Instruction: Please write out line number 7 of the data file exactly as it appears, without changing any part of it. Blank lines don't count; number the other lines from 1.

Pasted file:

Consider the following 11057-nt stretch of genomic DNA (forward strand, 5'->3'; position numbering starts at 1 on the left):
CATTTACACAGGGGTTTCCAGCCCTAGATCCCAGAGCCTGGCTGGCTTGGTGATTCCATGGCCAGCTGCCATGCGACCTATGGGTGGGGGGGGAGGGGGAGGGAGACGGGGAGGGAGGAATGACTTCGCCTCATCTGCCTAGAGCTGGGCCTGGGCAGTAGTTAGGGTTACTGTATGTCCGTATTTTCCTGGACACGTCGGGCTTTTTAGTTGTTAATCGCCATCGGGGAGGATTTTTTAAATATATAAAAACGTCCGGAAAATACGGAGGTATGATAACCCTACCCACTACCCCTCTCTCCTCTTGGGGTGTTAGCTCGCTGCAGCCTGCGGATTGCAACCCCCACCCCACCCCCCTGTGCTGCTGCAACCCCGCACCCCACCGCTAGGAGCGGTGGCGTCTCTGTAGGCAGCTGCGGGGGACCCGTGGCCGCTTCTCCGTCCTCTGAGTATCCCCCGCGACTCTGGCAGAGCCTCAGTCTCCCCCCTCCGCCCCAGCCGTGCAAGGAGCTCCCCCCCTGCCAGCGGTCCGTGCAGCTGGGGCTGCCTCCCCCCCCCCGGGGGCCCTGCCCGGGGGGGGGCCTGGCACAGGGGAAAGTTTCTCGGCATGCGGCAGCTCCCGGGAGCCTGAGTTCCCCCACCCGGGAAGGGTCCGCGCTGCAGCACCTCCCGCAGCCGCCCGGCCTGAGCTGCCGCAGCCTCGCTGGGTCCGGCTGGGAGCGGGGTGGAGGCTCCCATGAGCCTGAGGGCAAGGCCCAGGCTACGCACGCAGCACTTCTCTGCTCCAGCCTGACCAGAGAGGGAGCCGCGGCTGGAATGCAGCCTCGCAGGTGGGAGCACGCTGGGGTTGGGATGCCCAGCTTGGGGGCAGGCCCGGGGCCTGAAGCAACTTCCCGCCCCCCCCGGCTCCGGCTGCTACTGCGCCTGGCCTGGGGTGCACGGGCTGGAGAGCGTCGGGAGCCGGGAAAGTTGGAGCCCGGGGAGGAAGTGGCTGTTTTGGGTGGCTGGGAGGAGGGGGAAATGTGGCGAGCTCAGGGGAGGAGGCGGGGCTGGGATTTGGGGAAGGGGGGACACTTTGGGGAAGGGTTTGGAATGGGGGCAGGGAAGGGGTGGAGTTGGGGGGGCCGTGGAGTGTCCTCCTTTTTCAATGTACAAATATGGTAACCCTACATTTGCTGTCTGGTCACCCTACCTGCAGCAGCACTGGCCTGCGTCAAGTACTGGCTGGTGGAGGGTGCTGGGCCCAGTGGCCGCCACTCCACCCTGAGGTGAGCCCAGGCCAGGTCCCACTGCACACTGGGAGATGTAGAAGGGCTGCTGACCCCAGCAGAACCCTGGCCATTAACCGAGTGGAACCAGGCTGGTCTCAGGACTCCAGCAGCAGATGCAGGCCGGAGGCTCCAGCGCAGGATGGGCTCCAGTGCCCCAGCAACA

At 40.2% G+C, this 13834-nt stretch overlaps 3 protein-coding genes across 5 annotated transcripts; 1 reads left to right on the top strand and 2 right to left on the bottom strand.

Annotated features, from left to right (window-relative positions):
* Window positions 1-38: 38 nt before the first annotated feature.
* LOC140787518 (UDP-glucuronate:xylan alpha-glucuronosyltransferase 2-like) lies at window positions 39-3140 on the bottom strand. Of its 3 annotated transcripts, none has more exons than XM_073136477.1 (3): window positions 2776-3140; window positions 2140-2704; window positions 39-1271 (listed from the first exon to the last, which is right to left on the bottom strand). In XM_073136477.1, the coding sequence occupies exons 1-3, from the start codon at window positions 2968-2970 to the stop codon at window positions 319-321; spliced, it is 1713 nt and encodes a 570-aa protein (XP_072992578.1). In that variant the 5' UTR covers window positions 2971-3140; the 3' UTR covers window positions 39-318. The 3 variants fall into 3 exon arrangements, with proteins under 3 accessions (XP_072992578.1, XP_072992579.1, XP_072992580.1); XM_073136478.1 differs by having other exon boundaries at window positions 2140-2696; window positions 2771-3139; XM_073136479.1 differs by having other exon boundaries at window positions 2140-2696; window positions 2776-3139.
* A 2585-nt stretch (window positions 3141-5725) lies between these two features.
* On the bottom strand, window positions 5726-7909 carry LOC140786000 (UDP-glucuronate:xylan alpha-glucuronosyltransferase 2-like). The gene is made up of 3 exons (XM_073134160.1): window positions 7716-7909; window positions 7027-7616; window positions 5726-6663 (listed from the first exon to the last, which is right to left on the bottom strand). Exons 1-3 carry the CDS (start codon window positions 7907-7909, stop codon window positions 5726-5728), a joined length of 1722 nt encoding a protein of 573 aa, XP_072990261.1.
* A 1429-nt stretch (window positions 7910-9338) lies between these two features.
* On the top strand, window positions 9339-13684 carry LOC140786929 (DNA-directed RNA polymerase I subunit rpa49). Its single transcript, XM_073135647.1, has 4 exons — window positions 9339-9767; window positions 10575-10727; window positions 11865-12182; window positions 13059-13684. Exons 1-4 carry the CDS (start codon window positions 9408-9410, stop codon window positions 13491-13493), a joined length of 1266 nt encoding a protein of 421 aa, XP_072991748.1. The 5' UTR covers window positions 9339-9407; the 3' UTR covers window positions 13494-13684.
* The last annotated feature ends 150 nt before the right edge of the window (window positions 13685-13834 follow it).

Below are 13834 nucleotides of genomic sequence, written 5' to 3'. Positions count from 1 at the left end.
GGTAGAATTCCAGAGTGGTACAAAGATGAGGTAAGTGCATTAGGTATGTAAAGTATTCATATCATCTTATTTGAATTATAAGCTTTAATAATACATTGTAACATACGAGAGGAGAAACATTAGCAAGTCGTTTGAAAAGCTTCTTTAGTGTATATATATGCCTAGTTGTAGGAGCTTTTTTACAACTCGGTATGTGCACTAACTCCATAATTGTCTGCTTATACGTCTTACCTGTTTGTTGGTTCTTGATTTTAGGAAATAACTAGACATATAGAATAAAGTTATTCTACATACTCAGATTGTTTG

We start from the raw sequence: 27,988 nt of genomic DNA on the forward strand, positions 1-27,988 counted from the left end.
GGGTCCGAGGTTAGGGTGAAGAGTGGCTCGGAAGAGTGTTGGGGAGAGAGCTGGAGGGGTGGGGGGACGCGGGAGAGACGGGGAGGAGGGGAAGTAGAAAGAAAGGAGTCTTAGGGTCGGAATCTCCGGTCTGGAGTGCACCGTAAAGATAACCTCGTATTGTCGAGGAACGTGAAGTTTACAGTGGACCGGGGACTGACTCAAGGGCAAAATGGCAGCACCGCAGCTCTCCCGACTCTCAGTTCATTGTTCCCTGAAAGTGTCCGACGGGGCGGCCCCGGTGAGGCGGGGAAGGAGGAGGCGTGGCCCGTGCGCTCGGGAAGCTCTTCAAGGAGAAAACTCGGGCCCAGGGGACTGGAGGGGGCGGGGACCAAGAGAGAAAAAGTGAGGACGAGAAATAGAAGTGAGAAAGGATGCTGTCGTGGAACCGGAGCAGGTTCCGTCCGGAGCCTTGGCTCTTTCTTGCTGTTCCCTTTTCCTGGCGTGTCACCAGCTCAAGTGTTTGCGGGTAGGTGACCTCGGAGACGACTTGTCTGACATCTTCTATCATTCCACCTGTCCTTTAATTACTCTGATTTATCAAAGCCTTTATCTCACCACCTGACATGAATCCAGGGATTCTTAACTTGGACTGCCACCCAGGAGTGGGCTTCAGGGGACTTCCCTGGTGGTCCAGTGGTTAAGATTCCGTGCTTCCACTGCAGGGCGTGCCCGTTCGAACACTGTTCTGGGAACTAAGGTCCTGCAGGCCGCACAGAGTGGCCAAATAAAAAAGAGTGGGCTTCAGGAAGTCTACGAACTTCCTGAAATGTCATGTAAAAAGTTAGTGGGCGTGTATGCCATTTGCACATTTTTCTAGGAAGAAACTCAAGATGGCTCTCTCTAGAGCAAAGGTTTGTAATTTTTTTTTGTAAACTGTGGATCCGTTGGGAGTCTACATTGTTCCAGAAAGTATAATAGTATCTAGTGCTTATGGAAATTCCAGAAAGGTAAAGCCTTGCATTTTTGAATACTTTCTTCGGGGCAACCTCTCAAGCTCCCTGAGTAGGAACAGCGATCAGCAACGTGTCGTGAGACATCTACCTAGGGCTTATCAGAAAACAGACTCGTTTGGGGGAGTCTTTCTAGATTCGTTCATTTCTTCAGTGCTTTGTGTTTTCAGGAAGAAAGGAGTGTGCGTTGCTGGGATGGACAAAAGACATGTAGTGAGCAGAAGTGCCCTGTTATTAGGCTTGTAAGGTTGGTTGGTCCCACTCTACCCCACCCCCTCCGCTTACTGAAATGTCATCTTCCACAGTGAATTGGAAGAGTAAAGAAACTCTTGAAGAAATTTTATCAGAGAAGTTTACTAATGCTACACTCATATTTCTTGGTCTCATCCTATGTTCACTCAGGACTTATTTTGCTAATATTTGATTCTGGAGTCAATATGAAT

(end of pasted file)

* A 2585-nt stretch (window positions 3141-5725) lies between these two features.